Needless to say, this article has led to a deluge of grotesque smears, on everything from the Canary to Russia Today. (The Russia Today article is headlined: ‘Shamed Toby Young ‘attended secret eugenics conference with neo-Nazis and paedophiles’.) More alarmingly, seemingly respectable, mainstream newspapers have followed up these stories – slightly toned down, of course, but with the same implication: that I am a neo-Nazi, an apologist for paedophilia and God knows what else.

So here are the facts. Yes, I went to the 2017 London Conference on Intelligence – I popped in for a few hours on a Saturday and sat at the back. I did not present a paper or give a lecture or appear on a platform or anything remotely like that. I had not met any of the other people in the lecture room before, save for Dr Thompson, and was unfamiliar with their work. I was completely ignorant of what had been discussed at the same event in previous years. All I knew was that some of them occupied the weird and whacky outer fringe of the world of genetics.

My reason for attending was because I had been asked – as a journalist – to give a lecture by the International Society of Intelligence Researchers at the University of Montreal later in the year and I was planning to talk about the history of controversies provoked by intelligence researchers. I thought the UCL conference would provide me with some anecdotal material for the lecture – and it did. To repeat, I was there as a journalist researching a talk I had to give a few months later and which was subsequently published.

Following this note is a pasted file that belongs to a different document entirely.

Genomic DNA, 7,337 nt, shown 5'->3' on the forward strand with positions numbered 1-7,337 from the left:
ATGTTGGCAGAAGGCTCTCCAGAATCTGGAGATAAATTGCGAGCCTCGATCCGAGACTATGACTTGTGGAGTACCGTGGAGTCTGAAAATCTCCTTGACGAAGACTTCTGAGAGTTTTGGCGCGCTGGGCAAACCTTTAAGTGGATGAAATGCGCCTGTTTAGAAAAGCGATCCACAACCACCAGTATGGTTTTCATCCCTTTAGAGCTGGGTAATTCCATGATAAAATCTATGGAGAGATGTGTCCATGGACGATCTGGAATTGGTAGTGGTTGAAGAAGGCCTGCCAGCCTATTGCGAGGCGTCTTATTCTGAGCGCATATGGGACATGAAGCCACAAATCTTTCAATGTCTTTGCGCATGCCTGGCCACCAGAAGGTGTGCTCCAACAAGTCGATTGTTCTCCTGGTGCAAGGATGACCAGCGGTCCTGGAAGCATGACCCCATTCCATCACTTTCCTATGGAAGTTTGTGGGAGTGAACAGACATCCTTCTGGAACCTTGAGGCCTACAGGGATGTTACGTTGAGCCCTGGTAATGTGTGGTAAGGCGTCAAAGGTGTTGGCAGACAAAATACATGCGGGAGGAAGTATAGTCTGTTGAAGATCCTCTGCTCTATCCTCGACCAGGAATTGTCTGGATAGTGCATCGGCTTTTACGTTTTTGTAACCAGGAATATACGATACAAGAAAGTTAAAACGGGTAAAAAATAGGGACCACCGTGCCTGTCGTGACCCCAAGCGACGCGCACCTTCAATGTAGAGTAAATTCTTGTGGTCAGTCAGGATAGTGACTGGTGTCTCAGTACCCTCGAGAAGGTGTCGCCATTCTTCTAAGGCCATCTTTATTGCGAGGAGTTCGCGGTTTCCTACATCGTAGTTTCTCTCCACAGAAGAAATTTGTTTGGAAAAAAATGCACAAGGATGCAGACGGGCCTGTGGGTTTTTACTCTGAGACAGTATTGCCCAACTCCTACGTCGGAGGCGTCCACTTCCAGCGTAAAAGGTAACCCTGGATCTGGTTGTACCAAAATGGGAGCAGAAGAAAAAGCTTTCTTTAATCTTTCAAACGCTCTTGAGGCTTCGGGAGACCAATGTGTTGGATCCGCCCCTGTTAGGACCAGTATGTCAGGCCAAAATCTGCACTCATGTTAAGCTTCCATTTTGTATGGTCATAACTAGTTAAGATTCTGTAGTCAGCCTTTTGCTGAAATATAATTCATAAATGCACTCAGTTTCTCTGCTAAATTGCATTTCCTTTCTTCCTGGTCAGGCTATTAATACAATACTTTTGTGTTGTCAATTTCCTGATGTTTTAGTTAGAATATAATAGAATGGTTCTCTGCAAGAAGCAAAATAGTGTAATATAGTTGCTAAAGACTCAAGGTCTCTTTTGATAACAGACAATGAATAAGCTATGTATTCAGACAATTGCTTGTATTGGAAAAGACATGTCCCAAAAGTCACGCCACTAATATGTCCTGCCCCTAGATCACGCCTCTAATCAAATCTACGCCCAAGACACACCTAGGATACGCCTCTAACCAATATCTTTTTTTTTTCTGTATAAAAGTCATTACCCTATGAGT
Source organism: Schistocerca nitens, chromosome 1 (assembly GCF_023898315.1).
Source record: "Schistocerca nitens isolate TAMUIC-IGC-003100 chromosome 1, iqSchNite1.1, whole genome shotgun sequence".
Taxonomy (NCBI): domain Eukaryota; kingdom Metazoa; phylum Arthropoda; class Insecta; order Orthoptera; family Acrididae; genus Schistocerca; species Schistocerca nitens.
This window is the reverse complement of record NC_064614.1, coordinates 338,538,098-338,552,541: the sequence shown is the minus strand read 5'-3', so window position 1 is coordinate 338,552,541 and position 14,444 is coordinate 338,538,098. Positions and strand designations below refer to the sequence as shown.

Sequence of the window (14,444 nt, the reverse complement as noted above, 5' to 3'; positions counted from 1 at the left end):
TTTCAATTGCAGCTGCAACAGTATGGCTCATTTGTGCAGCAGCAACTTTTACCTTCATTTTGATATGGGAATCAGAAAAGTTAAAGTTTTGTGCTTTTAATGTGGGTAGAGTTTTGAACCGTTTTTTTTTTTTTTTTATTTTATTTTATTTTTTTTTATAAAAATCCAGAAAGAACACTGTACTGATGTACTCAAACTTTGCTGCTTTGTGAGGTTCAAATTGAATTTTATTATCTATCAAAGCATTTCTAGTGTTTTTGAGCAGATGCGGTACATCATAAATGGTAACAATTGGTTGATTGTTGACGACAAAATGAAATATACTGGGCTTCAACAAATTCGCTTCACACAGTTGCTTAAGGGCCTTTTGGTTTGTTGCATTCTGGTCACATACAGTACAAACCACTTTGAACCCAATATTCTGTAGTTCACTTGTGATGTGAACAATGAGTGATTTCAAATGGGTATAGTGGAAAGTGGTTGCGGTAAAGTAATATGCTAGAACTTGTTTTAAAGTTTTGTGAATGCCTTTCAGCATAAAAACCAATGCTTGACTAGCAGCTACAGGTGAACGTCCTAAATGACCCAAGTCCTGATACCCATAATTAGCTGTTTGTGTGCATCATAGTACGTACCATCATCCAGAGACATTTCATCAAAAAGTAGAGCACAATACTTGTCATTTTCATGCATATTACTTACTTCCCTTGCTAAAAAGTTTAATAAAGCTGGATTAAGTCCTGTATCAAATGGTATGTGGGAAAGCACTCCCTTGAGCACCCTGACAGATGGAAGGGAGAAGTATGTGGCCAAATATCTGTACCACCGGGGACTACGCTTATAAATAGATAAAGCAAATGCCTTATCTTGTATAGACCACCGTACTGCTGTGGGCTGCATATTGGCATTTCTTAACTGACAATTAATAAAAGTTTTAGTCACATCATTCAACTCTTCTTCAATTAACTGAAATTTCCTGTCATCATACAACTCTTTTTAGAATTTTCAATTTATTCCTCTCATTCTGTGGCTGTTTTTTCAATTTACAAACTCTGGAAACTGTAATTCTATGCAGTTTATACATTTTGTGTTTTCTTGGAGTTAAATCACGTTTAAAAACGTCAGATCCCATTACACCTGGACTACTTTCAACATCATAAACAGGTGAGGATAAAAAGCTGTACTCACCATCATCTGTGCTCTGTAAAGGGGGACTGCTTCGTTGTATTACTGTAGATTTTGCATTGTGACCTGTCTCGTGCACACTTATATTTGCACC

Yes, I heard some people express some pretty odd views. But I don’t accept that listening to someone putting forward an idea constitutes tacit acceptance or approval of that idea, however unpalatable. That’s the kind of reasoning that leads to people being no-platformed on university campuses.

In an article for the Guardian, the University of Montreal conference, where I did actually speak, is described as ‘similar’ to the UCL conference. Complete nonsense. It was a super-respectable, three-day affair held at the Montreal Neurological Institute. Numerous world-renowned academics spoke at it, including Steven Pinker, the famous Harvard professor, and James Flynn, the political scientist who has given his name to the ‘Flynn effect’. In 2015, the same lecture I gave – the Constance Holden Memorial Address — was given by Dr Alice Dreger, a well-regarded author and academic.

You can see the website for the Montreal conference, and the roster of speakers, here. Virtually every one is a tenured professor. To reiterate, that’s the conference I spoke at, not the one in London.